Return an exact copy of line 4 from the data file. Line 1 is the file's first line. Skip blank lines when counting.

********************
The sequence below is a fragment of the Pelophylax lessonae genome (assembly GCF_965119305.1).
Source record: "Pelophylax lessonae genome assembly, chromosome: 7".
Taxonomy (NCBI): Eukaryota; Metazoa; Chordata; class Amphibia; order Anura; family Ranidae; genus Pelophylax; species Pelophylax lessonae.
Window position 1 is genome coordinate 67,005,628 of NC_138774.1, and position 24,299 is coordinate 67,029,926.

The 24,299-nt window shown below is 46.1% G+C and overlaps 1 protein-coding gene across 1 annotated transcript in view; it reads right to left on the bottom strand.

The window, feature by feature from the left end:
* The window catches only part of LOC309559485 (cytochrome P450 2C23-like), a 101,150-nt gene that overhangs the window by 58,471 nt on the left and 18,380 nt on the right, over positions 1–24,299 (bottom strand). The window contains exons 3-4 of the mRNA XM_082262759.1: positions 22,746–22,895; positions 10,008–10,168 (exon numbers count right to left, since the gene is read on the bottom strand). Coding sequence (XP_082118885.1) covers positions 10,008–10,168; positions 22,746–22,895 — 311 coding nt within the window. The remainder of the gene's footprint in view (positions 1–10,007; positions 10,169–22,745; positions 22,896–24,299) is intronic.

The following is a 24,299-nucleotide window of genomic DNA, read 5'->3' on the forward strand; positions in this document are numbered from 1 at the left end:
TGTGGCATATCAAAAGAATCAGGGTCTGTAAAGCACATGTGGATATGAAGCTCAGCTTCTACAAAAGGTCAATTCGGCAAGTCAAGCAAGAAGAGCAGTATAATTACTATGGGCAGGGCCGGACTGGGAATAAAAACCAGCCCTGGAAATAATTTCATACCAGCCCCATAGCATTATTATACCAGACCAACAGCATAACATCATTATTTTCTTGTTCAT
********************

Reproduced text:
Window position 1 is genome coordinate 67,005,628 of NC_138774.1, and position 24,299 is coordinate 67,029,926.